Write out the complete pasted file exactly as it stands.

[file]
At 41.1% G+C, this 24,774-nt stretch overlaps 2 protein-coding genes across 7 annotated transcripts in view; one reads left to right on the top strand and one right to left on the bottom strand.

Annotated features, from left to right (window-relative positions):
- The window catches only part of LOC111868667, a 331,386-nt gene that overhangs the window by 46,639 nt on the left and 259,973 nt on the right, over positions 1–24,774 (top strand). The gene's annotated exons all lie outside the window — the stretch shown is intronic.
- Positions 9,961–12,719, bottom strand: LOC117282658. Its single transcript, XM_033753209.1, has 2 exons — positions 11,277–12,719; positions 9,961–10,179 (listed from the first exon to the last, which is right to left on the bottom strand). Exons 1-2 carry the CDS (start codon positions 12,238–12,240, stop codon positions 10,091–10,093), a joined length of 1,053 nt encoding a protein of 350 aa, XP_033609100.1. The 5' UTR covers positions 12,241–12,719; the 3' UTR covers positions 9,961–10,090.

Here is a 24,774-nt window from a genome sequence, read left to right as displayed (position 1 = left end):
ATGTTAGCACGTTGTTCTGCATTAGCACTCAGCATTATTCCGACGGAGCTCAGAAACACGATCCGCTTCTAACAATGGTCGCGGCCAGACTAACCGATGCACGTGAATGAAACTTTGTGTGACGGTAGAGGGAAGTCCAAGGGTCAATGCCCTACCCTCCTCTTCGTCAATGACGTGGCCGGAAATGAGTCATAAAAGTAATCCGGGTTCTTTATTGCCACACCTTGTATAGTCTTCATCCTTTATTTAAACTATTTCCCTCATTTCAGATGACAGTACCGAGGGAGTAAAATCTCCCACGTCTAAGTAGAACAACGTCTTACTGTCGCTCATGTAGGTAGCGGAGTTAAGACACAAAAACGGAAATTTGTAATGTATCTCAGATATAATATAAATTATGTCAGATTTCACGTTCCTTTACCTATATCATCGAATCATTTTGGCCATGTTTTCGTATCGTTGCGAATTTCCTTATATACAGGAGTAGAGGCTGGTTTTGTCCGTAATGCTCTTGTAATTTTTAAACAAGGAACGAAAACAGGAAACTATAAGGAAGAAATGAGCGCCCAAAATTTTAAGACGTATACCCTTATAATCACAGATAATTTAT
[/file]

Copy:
At 41.1% G+C, this 24,774-nt stretch overlaps 2 protein-coding genes across 7 annotated transcripts in view; one reads left to right on the top strand and one right to left on the bottom strand.

Annotated features, from left to right (window-relative positions):
- The window catches only part of LOC111868667, a 331,386-nt gene that overhangs the window by 46,639 nt on the left and 259,973 nt on the right, over positions 1–24,774 (top strand). The gene's annotated exons all lie outside the window — the stretch shown is intronic.
- Positions 9,961–12,719, bottom strand: LOC117282658. Its single transcript, XM_033753209.1, has 2 exons — positions 11,277–12,719; positions 9,961–10,179 (listed from the first exon to the last, which is right to left on the bottom strand). Exons 1-2 carry the CDS (start codon positions 12,238–12,240, stop codon positions 10,091–10,093), a joined length of 1,053 nt encoding a protein of 350 aa, XP_033609100.1. The 5' UTR covers positions 12,241–12,719; the 3' UTR covers positions 9,961–10,090.

Here is a 24,774-nt window from a genome sequence, read left to right as displayed (position 1 = left end):
ATGTTAGCACGTTGTTCTGCATTAGCACTCAGCATTATTCCGACGGAGCTCAGAAACACGATCCGCTTCTAACAATGGTCGCGGCCAGACTAACCGATGCACGTGAATGAAACTTTGTGTGACGGTAGAGGGAAGTCCAAGGGTCAATGCCCTACCCTCCTCTTCGTCAATGACGTGGCCGGAAATGAGTCATAAAAGTAATCCGGGTTCTTTATTGCCACACCTTGTATAGTCTTCATCCTTTATTTAAACTATTTCCCTCATTTCAGATGACAGTACCGAGGGAGTAAAATCTCCCACGTCTAAGTAGAACAACGTCTTACTGTCGCTCATGTAGGTAGCGGAGTTAAGACACAAAAACGGAAATTTGTAATGTATCTCAGATATAATATAAATTATGTCAGATTTCACGTTCCTTTACCTATATCATCGAATCATTTTGGCCATGTTTTCGTATCGTTGCGAATTTCCTTATATACAGGAGTAGAGGCTGGTTTTGTCCGTAATGCTCTTGTAATTTTTAAACAAGGAACGAAAACAGGAAACTATAAGGAAGAAATGAGCGCCCAAAATTTTAAGACGTATACCCTTATAATCACAGATAATTTAT